Skip to main content

By Dearbail Jordan
Business reporter, BBC News

Animals have been “a lifesaver” for people struggling during Covid lockdown, according to retailer Pets at Home which has seen sales rise sharply.

Chief executive Peter Pritchard said pets had played “an incredibly important role” through a period of “social loneliness”.

He added that during the early days of lockdown one of the few reasons people could go out “was to walk your dog”.

In the six months to 8 October, Pets at Home saw revenues rise by 5.1%.

Mr Pritchard told the Today programme: “The pet care market has been incredibly strong throughout and I think that tells you an awful lot about people’s relationships with their pets and the roles that pets play in people’s lives.

“It has been a lifesaver for many through this incredibly challenging period for everybody in the country.”

He added that the change in more people working from home had allowed them to get a dog or a cat. “More people have considered having a pet because their lives have changed and they are at home more often,” he said.

The company sells some small animals and fish but does not sell cats or dogs. It said, however, that membership of its Puppy & Kitten Club for new owners had risen by 25% during the six-month period.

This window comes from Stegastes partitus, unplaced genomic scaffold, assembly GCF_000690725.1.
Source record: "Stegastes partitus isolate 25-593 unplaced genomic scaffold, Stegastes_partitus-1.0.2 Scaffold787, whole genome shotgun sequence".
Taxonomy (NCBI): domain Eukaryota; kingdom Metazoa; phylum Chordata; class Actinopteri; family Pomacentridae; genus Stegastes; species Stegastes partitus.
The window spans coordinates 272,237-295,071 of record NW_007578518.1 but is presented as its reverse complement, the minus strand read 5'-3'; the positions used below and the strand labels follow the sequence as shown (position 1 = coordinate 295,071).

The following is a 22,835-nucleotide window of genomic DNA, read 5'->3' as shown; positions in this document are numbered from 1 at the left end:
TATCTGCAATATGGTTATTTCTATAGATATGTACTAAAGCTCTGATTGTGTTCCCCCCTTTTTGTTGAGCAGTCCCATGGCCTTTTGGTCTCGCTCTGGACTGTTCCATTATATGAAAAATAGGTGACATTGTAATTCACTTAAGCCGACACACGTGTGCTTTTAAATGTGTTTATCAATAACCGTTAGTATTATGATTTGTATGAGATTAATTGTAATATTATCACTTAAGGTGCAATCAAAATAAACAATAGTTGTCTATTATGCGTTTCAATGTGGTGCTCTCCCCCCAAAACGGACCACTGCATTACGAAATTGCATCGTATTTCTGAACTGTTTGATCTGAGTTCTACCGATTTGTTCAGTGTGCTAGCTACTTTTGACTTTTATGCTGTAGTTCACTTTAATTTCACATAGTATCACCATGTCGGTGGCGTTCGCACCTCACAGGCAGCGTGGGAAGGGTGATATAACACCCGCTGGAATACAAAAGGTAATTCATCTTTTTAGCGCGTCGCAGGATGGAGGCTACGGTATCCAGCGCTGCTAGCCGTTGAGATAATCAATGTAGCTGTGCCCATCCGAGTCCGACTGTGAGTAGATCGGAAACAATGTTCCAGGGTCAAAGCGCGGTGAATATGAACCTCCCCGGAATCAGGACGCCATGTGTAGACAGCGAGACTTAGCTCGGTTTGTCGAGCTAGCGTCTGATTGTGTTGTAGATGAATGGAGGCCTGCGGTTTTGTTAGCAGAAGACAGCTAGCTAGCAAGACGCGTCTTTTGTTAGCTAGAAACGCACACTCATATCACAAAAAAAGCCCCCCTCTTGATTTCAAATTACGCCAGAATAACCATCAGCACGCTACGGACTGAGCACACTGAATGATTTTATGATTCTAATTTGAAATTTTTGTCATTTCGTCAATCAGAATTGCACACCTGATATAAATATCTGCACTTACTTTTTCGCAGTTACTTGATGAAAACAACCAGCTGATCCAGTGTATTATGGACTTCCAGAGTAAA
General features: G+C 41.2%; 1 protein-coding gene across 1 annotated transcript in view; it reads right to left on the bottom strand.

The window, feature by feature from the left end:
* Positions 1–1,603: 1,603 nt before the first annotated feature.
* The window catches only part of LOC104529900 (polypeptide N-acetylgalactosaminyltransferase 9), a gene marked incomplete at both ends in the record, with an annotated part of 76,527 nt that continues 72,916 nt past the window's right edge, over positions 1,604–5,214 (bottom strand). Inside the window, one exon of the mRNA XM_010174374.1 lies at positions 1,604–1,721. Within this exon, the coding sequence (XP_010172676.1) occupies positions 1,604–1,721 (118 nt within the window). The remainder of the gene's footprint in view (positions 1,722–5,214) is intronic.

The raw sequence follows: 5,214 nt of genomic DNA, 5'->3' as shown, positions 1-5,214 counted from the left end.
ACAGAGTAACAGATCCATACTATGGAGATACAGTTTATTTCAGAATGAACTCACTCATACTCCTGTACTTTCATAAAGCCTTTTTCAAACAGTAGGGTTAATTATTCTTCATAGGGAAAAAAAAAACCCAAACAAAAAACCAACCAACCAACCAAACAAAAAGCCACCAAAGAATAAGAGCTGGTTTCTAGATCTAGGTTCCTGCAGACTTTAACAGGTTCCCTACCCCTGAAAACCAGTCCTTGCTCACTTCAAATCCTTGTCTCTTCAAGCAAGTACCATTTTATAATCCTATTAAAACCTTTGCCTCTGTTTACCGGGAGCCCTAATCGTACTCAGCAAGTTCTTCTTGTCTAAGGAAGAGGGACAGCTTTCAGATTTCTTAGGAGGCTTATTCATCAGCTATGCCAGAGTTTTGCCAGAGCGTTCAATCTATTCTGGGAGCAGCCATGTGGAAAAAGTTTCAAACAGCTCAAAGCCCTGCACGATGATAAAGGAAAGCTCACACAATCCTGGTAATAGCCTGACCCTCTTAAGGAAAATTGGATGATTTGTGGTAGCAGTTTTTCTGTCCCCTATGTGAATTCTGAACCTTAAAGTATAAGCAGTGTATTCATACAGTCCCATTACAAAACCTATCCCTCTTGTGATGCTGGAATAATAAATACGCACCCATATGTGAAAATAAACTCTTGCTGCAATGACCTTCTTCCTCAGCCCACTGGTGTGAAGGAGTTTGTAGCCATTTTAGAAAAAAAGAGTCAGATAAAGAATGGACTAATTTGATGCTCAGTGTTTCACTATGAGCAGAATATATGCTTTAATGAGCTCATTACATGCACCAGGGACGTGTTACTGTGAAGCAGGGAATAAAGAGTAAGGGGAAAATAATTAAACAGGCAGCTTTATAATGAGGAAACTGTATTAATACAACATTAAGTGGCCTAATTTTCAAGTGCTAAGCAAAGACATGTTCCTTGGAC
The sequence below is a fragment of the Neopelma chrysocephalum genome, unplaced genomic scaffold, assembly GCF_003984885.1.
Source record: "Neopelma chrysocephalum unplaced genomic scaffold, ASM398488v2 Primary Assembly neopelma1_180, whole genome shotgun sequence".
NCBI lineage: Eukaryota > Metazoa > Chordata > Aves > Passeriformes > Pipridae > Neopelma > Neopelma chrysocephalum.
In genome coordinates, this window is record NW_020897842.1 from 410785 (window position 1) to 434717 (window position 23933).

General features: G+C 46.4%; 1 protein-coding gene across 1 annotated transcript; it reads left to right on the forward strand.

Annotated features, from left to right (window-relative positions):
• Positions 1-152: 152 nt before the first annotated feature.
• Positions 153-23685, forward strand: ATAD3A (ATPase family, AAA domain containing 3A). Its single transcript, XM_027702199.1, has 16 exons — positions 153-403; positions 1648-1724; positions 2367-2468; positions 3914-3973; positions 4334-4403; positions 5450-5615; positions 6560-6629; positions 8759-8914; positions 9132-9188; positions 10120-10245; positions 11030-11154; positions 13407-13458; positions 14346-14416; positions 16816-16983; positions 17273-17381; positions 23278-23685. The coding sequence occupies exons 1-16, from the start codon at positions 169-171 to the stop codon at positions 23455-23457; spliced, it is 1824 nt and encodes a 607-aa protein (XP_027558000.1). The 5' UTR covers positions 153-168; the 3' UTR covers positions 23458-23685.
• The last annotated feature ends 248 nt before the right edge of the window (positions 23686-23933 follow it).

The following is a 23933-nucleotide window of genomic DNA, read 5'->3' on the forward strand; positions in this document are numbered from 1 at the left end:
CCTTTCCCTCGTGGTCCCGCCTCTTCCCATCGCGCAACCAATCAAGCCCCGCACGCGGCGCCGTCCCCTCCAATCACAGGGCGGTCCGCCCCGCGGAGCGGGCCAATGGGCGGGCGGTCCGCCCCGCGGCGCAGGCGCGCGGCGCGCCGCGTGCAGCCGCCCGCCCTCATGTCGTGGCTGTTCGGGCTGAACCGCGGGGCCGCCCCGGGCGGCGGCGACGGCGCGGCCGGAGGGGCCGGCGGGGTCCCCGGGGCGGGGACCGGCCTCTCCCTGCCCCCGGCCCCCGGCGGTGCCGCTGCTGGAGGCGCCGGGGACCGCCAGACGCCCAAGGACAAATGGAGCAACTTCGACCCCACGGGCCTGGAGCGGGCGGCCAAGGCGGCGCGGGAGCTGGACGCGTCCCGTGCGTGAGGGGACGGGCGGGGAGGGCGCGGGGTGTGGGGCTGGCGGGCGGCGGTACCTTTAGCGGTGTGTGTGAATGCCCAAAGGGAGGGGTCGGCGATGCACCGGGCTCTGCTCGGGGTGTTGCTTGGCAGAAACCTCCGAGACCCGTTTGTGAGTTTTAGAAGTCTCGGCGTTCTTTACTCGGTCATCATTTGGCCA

Pets at Home said the first half of its financial year, reflected the entire period since the week after national lockdown was implemented. Restrictions on households weighed on trade in the first quarter before a 12.7% jump in like-for-like sales in the second three months.

‘Resilient’ pet market

Pets at Home is classed as an essential retailer and has been allowed to stay open during lockdown. Total sales over the six months rose to £574.4m while pre-tax profit grew by more than 14% to £38.9m.

The company did not place any employees on furlough and said that it has actually been recruiting more staff.

The company warned of uncertainty because of the pandemic and said: “At this stage, absent any escalation of restrictions, or other significant disruption to our operations, we now anticipate full-year underlying pre-tax profit to be in line with the prior year.”

Julie Palmer, partner at professional services firm Begbies Traynor, said: “Looking ahead, with the value of the resilient UK pet market set to hit £7bn next year and the nation’s love affair with pet ownership showing little sign of abating, chief executive Peter Prichard’s optimism for the future appears well justified.”

However, she added that the retailer would be “mindful of the dampening effect of social distancing measures in store, which may impact margins over the all-important Christmas period and into the first quarter of 2021”.